There are some benefits to the occasional short practice

As I noted last night, I snuck in a short practice after work.

I wasn’t sure what, or if, I wanted to practice. And then I happened upon Richard Freeman’s suggestions for just my quandary. So I got to the mat, did a few Suryanamaskaras, a handful of standing and seated poses, and then the closing sequence.

Guess what? It proved extremely enlightening, especially when it came to my breath.

I don’t think I’ve made it any secret that the practice is tough for me, mainly due to flexibility issues. I think I have the strength and stamina, but not the hamstrings!

I also know that I’m a long way from the long, slow, steady breaths that should be animating my practice. But when working through all of First, well, it’s hard to stay focused on the breath, and the bandhas and the dristis and — here’s the kicker — be pulling yourself deeper and deeper into poses. At least, it’s hard for me.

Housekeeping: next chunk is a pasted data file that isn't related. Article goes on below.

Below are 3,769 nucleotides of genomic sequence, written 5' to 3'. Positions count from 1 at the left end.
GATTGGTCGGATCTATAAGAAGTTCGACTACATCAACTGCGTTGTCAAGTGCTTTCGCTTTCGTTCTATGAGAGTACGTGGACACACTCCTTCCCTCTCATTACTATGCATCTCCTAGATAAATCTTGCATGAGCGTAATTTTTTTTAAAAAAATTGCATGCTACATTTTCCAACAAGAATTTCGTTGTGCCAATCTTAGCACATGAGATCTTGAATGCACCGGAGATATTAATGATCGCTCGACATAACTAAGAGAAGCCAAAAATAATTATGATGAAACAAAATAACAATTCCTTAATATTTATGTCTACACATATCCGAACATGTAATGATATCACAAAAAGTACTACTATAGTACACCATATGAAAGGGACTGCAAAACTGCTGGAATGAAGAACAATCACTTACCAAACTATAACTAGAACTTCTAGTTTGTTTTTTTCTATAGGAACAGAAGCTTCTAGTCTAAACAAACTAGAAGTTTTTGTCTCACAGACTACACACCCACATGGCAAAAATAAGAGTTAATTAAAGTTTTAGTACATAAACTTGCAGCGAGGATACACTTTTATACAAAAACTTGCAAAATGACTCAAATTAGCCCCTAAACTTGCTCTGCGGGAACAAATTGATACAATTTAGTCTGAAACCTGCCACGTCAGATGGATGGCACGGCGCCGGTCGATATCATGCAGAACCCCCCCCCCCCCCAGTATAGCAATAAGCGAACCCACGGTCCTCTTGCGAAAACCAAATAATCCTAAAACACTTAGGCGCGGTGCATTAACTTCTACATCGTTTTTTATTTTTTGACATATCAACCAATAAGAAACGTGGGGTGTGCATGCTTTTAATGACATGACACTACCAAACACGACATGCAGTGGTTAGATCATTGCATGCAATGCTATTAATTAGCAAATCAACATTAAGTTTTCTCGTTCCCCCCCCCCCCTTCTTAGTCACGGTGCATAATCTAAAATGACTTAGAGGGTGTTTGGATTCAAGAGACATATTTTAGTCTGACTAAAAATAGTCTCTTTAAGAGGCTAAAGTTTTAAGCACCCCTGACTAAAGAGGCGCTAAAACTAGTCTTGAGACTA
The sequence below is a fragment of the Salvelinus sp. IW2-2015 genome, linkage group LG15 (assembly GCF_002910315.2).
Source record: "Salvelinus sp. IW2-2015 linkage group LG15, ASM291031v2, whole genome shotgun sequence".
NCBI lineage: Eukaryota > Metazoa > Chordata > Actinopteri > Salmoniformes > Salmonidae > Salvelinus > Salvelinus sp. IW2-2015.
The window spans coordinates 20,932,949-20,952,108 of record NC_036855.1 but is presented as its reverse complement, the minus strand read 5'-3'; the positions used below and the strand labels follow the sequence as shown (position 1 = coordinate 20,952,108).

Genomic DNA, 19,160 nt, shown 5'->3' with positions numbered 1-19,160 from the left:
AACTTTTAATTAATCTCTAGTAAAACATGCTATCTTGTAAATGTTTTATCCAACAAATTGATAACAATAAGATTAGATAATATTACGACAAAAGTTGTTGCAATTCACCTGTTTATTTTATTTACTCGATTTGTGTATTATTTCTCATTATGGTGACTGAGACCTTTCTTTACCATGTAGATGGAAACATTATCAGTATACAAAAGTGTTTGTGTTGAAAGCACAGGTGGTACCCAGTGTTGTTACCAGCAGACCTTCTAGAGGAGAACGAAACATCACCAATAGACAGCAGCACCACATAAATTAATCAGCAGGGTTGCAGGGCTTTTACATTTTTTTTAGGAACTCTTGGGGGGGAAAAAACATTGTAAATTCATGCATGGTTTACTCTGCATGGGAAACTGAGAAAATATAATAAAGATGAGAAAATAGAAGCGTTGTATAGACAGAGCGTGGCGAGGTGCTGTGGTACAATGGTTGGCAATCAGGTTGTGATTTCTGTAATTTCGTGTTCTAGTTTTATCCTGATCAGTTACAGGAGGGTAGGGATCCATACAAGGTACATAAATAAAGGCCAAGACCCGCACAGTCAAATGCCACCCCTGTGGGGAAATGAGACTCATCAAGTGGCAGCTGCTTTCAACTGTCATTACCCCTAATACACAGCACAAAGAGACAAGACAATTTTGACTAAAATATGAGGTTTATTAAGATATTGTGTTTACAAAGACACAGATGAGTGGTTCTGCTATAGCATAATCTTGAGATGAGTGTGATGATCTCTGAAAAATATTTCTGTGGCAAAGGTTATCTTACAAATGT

Last night, though, I knew I had fewer poses to conquer (if you will), and that enabled me to get that much more out of each one. (This may be an argument for my stopping after navasana — the only trouble is, that doesn’t on an every day basis challenge my strength and stamina enough. At least, given my less-than-perfect practice. But I digress.)

For whatever reason, I seemed to focus more on the breath than bandhas or dristi, and it showed me where I could — and should — be.

So that’s something for me to think about. Should a short practice, when I can heighten my focus, be something I add in? How can I bring those longer breaths to the longer practice? I know, from experience, I’m capable.

Quite a few lessons, in other words.

Of course, those lessons went straight in the toilet during this morning’s Led class, especially when my teacher was sitting on me in Kurmasana and — and! — Supta Kurmasana.

Posted by Steve